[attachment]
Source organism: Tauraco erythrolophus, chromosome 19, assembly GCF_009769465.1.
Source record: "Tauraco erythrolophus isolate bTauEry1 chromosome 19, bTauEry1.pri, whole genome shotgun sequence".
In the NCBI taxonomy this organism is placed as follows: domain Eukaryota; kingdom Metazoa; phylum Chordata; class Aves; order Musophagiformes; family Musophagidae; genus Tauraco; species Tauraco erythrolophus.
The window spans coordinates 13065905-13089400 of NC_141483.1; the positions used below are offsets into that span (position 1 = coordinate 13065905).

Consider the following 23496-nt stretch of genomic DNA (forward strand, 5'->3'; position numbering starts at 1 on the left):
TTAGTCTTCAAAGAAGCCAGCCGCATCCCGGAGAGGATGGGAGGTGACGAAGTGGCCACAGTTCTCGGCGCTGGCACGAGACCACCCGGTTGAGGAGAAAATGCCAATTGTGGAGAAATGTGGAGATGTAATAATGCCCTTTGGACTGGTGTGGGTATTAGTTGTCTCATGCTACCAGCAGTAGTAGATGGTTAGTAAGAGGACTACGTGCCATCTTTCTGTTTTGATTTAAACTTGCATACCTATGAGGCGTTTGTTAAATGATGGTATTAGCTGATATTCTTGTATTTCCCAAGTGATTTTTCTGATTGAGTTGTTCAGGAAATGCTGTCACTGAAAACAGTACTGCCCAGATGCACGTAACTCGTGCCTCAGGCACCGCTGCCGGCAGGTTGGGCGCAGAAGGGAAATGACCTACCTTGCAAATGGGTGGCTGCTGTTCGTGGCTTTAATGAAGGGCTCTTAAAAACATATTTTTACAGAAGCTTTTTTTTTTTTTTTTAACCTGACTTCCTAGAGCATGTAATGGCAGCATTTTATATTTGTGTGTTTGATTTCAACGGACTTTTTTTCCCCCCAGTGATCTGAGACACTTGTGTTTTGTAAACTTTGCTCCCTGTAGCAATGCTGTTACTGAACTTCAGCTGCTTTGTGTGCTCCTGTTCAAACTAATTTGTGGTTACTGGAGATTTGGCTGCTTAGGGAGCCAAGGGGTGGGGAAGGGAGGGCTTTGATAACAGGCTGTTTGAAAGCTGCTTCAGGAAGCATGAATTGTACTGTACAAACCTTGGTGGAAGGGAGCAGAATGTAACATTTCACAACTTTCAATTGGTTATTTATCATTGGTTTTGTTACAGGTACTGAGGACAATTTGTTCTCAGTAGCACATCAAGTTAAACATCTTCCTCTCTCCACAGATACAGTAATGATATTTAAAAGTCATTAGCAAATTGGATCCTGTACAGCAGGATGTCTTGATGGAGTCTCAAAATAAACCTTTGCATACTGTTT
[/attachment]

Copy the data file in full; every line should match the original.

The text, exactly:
Source organism: Tauraco erythrolophus, chromosome 19, assembly GCF_009769465.1.
Source record: "Tauraco erythrolophus isolate bTauEry1 chromosome 19, bTauEry1.pri, whole genome shotgun sequence".
In the NCBI taxonomy this organism is placed as follows: domain Eukaryota; kingdom Metazoa; phylum Chordata; class Aves; order Musophagiformes; family Musophagidae; genus Tauraco; species Tauraco erythrolophus.
The window spans coordinates 13065905-13089400 of NC_141483.1; the positions used below are offsets into that span (position 1 = coordinate 13065905).

Consider the following 23496-nt stretch of genomic DNA (forward strand, 5'->3'; position numbering starts at 1 on the left):
TTAGTCTTCAAAGAAGCCAGCCGCATCCCGGAGAGGATGGGAGGTGACGAAGTGGCCACAGTTCTCGGCGCTGGCACGAGACCACCCGGTTGAGGAGAAAATGCCAATTGTGGAGAAATGTGGAGATGTAATAATGCCCTTTGGACTGGTGTGGGTATTAGTTGTCTCATGCTACCAGCAGTAGTAGATGGTTAGTAAGAGGACTACGTGCCATCTTTCTGTTTTGATTTAAACTTGCATACCTATGAGGCGTTTGTTAAATGATGGTATTAGCTGATATTCTTGTATTTCCCAAGTGATTTTTCTGATTGAGTTGTTCAGGAAATGCTGTCACTGAAAACAGTACTGCCCAGATGCACGTAACTCGTGCCTCAGGCACCGCTGCCGGCAGGTTGGGCGCAGAAGGGAAATGACCTACCTTGCAAATGGGTGGCTGCTGTTCGTGGCTTTAATGAAGGGCTCTTAAAAACATATTTTTACAGAAGCTTTTTTTTTTTTTTTTAACCTGACTTCCTAGAGCATGTAATGGCAGCATTTTATATTTGTGTGTTTGATTTCAACGGACTTTTTTTCCCCCCAGTGATCTGAGACACTTGTGTTTTGTAAACTTTGCTCCCTGTAGCAATGCTGTTACTGAACTTCAGCTGCTTTGTGTGCTCCTGTTCAAACTAATTTGTGGTTACTGGAGATTTGGCTGCTTAGGGAGCCAAGGGGTGGGGAAGGGAGGGCTTTGATAACAGGCTGTTTGAAAGCTGCTTCAGGAAGCATGAATTGTACTGTACAAACCTTGGTGGAAGGGAGCAGAATGTAACATTTCACAACTTTCAATTGGTTATTTATCATTGGTTTTGTTACAGGTACTGAGGACAATTTGTTCTCAGTAGCACATCAAGTTAAACATCTTCCTCTCTCCACAGATACAGTAATGATATTTAAAAGTCATTAGCAAATTGGATCCTGTACAGCAGGATGTCTTGATGGAGTCTCAAAATAAACCTTTGCATACTGTTT